Idea: A vision-based technology that would tell us when our MetroCard had insufficient funds before the point at which one is actually at the subway turn-style, being rejected by the MTA as a train pulls into a station. Idea: Aware and sensitive objects that self-organize and index themselves, or essentially some way to apply the Gmail search function to actual objects and data in our lives. Idea: Something involving our hands.
Perhaps it was the 69th session of the UN General Assembly (which was going on concurrently on the other side of Manhattan about 30 blocks north of us that day) that got us all riled up, because we actually did come back to the quixotic idea of solving for world peace. No one group or piece of technology can end global conflict, eradicate fear and insecurity, guarantee freedom and human rights protections, promote understanding and provide resources and education to those in need – as if even all those things once achieved would stop humans from killing each other. But there are organizations that can and do try to deal with specific elements of the peace puzzle; we could join in at the micro-level.
We landed on trying to remedy conflict at a personal and societal level. We honed in on a few emotional states that often lead to conflict, like fear, insecurity, and distrust. And we all agreed that we wanted this ‘design’ to help policy-makers better understand the sentiment of the communities they oversee, with the idea that they could begin to ask why this town is more conflict-prone than another, or why this county is more anxiety-ridden than the next, and so on.
Our solution involved a design that would analyze various biometrics (heart-rate, sweat, brain activity) to determine one’s emotional aura using technology that would be embedded in something wearable like a ring, or sci-fi style headpiece or even contact lenses. The technology would feed data from each individual system to a central network, which would measure community sentiment in real-time. We envisioned that sentiment being reflected in a public installation of some sort – a sculpture, a pavilion or a piece of architecture created by a local artist – so that citizens and their government could gauge public feeling in an immediate and constant way, and hopefully communal despair or anger would be harder to dismiss or ignore.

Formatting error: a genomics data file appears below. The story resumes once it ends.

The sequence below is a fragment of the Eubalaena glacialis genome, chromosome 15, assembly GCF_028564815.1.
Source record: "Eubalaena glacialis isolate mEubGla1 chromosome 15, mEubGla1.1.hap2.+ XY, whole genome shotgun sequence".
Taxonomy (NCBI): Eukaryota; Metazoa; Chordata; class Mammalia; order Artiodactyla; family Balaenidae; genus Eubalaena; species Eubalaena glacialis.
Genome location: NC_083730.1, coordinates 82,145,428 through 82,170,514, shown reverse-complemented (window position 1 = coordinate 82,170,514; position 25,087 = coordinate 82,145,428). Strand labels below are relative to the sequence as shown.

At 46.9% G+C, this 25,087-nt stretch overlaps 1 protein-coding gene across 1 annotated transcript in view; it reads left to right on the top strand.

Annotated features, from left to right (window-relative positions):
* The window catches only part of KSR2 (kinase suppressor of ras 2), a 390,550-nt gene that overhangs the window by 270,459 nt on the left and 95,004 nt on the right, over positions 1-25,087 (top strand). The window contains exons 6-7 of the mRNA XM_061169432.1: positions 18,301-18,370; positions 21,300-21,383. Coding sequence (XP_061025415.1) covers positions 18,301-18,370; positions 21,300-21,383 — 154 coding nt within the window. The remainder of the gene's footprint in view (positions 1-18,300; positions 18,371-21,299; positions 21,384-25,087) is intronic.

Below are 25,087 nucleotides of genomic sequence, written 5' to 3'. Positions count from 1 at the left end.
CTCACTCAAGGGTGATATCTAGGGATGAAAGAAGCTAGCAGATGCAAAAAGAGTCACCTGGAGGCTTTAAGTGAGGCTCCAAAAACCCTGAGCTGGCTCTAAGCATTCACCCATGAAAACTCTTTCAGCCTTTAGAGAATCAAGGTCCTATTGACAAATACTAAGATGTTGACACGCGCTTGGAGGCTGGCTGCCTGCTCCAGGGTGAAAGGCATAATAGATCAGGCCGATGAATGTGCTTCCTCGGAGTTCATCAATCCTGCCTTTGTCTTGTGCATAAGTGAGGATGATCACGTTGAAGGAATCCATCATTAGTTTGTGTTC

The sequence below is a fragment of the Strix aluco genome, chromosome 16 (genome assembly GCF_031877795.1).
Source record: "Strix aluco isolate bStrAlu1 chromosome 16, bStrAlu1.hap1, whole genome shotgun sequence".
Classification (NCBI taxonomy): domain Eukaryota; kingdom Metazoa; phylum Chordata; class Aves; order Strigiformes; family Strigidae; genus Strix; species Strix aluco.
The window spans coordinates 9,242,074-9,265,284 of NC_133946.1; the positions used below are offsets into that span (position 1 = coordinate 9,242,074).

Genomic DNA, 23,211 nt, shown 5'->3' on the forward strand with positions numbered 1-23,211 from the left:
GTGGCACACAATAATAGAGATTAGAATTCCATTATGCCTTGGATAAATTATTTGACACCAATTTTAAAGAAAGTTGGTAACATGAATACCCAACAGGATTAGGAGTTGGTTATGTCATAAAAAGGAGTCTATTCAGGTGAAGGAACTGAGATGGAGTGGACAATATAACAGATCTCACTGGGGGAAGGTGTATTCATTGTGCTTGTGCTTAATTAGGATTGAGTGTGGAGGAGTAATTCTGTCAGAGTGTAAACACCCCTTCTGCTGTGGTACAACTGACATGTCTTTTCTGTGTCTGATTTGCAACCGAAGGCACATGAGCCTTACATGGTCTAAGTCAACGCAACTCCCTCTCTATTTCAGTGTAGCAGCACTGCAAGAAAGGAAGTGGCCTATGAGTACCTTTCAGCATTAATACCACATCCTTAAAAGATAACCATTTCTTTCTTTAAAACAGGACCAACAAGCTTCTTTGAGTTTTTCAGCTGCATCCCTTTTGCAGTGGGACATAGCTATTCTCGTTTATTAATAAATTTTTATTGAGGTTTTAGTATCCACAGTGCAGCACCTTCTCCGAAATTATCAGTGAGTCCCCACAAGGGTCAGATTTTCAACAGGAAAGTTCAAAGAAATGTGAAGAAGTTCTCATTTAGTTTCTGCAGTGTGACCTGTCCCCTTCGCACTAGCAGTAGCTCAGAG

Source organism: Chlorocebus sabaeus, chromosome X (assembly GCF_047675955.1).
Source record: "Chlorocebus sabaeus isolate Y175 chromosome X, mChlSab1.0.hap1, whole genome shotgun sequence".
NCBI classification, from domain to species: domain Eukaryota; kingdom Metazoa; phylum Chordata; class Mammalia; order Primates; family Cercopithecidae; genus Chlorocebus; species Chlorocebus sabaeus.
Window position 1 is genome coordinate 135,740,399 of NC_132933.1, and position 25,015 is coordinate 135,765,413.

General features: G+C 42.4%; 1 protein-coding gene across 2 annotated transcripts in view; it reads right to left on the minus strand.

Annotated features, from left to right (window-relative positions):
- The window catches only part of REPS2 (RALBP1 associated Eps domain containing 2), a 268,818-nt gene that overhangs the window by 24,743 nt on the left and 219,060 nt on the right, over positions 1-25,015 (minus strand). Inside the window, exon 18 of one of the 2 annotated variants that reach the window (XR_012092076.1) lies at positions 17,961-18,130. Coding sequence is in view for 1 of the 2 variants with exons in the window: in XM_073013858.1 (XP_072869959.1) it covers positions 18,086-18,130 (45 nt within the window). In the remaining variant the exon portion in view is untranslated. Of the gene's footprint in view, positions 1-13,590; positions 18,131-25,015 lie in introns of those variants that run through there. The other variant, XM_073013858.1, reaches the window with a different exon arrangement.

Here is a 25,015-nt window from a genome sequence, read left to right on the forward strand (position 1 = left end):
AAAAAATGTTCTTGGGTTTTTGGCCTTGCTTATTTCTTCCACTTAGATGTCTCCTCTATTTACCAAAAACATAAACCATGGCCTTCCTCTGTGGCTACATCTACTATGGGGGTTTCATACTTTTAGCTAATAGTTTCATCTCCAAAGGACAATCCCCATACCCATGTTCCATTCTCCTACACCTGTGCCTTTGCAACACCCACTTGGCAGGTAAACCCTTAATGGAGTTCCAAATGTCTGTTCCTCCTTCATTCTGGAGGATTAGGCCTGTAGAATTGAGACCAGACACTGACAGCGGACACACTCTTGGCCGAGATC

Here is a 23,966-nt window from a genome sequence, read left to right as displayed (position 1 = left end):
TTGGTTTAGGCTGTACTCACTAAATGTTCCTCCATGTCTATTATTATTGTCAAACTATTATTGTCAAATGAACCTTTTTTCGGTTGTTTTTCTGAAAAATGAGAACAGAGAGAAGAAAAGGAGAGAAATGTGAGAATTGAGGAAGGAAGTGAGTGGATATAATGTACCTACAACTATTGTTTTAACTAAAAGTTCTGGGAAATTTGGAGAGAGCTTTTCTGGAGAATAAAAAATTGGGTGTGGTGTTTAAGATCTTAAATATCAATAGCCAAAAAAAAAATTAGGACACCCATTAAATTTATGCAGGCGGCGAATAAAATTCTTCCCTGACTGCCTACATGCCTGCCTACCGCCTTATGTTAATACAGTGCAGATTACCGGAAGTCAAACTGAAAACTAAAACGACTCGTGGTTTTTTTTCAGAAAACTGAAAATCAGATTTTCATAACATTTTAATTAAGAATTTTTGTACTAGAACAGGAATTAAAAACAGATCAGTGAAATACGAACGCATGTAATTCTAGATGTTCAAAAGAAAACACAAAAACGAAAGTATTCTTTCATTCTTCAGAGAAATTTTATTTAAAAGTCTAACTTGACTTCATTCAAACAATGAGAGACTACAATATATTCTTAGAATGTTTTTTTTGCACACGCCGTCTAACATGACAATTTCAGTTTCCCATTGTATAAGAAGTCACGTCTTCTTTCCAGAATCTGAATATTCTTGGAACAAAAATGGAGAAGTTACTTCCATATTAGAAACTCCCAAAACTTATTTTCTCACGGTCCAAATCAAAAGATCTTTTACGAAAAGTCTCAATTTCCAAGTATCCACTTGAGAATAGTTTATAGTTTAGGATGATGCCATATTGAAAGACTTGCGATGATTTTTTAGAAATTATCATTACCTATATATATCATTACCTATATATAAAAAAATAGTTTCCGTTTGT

We wanted a person’s emotional aura to be discernible in some way so that in smaller group situations, like a classroom or at a party, there would be an awareness of someone feeling particularly low or anxious. We envisioned this information being used by loved ones or even therapists to better understand the patterns of when and eventually why a person feels like crap or has anxiety attacks or feels alone – all emotional states that may lead to conflict and destructive behavior. We found it difficult to come up with a solution that would allow others to see or detect this aura in a way that would not embarrass said individual. We need to work on that. We called our product ARA: Aura Reflective Apparatus.
It was striking that multiple groups came up with ideas in the same realm – asking questions about how we can improve mood and empathy and better understand why we react to certain things the way we do. One group envisioned what I thought was an excellent educational tool that I urge them to pitch to the White House ASAP (you know who you are; readers you can read about it on MilkMade). Those involved in the MUZSE lab that day were thinking big picture – rather than designing a Jetsonian machine that might improve the daily grind (an automated breakfast machine; an automated shower and hair-drying machine; a car that packs into a suitcase). There was a desire to design solutions that inherently makes people’s lives better. Which is actually quite reassuring, and I think it’s a great place for MUZSE to start.
Artwork by Aleksi Tammi